s320x240

from the department of "old dogs and new tricks..."

Jan. 15, 2007
From our old friend Rich Merritt, now flacking for Moore Industries International:

Leonard Moore, Founder and President of Moore Industries, Gets Pilot's License at Age 73

NORTH HILLS, CA"” On December 5, 2006, Leonard Moore, founder and president of Moore Industries-International, Inc., passed all the FAA requirements for his pilot's license, and now is certified to fly single-engine land-based aircraft.
From our old friend Rich Merritt, now flacking for Moore Industries International:

Leonard Moore, Founder and President of Moore Industries, Gets Pilot's License at Age 73

NORTH HILLS, CA"” On December 5, 2006, Leonard Moore, founder and president of Moore Industries-International, Inc., passed all the FAA requirements for his pilot's license, and now is certified to fly single-engine land-based aircraft.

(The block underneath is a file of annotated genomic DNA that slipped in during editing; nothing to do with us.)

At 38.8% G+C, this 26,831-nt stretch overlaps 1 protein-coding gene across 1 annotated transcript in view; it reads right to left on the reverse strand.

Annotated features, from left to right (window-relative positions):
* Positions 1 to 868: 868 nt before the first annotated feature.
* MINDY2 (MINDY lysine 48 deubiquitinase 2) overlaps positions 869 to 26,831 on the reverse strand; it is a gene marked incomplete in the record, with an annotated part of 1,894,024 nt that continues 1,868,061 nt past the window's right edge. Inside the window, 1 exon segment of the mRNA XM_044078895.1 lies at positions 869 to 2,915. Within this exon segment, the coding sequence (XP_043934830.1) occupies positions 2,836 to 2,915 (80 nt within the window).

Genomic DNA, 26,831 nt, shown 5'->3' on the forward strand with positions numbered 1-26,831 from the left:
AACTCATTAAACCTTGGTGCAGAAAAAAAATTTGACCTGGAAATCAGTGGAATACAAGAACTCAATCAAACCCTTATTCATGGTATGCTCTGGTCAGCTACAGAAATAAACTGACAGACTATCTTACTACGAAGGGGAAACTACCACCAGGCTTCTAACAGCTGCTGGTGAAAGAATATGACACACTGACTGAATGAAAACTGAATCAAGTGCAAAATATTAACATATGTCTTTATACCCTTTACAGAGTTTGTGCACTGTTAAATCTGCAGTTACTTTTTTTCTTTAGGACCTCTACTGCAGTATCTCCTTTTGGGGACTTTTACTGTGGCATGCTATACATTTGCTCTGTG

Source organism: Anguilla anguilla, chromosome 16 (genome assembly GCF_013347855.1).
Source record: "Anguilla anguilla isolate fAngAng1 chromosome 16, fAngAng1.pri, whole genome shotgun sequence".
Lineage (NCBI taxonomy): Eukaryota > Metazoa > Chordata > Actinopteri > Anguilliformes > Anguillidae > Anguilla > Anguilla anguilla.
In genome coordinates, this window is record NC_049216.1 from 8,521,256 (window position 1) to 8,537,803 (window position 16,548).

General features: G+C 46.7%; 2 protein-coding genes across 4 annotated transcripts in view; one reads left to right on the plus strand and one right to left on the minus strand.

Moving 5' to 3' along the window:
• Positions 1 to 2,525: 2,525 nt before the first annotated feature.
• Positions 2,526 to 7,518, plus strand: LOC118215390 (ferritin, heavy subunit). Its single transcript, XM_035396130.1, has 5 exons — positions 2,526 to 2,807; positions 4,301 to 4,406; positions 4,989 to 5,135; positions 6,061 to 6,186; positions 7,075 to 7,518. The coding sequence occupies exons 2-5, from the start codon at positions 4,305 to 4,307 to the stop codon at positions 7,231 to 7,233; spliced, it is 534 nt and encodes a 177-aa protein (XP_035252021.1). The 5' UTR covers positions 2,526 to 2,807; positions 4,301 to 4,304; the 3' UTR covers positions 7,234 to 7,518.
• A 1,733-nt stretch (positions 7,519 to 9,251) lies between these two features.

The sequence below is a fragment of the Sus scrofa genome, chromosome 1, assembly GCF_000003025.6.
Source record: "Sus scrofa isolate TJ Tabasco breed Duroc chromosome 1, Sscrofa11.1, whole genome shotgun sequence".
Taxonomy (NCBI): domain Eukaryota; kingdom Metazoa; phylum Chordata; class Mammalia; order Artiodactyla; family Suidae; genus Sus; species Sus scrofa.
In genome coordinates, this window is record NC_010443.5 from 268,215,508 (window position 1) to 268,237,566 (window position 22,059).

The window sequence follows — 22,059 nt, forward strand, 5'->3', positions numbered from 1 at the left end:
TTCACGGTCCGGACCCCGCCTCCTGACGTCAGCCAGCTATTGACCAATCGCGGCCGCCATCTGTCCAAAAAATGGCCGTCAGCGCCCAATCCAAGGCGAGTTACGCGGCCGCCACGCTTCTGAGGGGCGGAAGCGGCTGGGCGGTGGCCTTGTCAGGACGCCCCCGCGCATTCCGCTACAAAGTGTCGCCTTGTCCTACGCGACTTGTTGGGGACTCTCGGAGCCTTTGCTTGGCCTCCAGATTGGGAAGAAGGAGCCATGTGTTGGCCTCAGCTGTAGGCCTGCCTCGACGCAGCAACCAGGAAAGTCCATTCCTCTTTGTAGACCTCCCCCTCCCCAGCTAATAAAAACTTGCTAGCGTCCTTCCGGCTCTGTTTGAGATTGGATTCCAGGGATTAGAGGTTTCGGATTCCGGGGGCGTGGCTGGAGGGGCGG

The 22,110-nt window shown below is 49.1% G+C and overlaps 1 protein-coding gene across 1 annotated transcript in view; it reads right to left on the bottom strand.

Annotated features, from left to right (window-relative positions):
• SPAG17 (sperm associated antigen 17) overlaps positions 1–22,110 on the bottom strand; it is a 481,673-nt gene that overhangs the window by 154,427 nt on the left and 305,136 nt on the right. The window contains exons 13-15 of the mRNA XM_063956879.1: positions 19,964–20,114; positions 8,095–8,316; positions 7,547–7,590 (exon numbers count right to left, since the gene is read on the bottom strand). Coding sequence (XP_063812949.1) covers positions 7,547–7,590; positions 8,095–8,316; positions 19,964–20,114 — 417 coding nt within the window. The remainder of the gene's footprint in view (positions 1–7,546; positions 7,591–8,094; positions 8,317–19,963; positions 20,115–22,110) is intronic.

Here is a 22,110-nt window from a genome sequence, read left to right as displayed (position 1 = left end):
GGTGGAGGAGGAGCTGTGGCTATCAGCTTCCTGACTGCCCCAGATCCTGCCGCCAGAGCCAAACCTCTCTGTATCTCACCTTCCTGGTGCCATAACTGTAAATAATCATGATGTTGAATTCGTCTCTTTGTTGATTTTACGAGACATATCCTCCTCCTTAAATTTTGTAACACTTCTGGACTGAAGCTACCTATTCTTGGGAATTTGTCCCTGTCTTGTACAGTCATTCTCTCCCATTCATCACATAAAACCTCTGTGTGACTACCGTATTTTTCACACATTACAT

Leonard Moore, flying over the Reagan Library in California, on Memorial Day, 2006. Mr. Moore has been flying since he was a teenager in Olewein, Iowa, and soloed for the first time at age 16. Since then, he has continued to fly, but always with instructors or other certified pilots. He never thought about getting a license until he came across an Ercoupe model 415D airplane, sitting abandoned as a pile of parts at a remote California airport. The airplane was a basket case: no engine, no instruments, the wings and tail were off, the rear wing spar was busted, and it was covered with rust and corrosion. When he was a kid, Mr. Moore and his dad built a model airplane"”the kind you fly with two wires attached to a hand grip. The toy airplane was a model of an Ercoupe. The Ercoupe was designed in the 1930s, built from 1946 to 1948, and billed as "everyman's airplane." Mr. Moore says the Ercoupe was sold at the Merchandise Mart in Chicago and at some JC Penney's stores. Some 6,500 airplanes were sold before the company went out of business, and about 1,000 are still flying today. Mr. Moore decided to resurrect the basket case. He and two retired air force mechanics rebuilt the Ercoupe over five years and, some time during that period, Mr. Moore decided to use it to get his pilot's license. "Getting a pilot's certificate was one of the items on my list of things to do," Mr. Moore says. "So, as soon as we got an FAA Airworthiness certificate for the Ercoupe, I went after my own certificate." Considering how reticent, even shy, Len Moore is, it's nice to see news getting out about him. Rich Merritt says, "As many of you know, Mr. Moore has been around the instrumentation and process control business for 50 years, and is the founder of one of the last privately-held instrument companies in North America. He is a pioneer and leader of the control industry." Rich continues, "Some of you 'old timers' might even remember that Mr. Moore used to race TransAm cars and once sponsored an Indy Car." Rich goes on to explain why he left us last year. "In our humble opinion, Mr. Moore is one of the more colorful and interesting people in our industry, and working for him is a gas," he says. I wholeheartedly agree with Rich as he concludes, "In these days of giant conglomerates, cost-cutting, and plastic instrumentation, it's nice to know that there is at least one company president out there who lives life to the hilt, insists on building the best possible products in the automation world, and refuses to sell out, like so many others in our industry have done."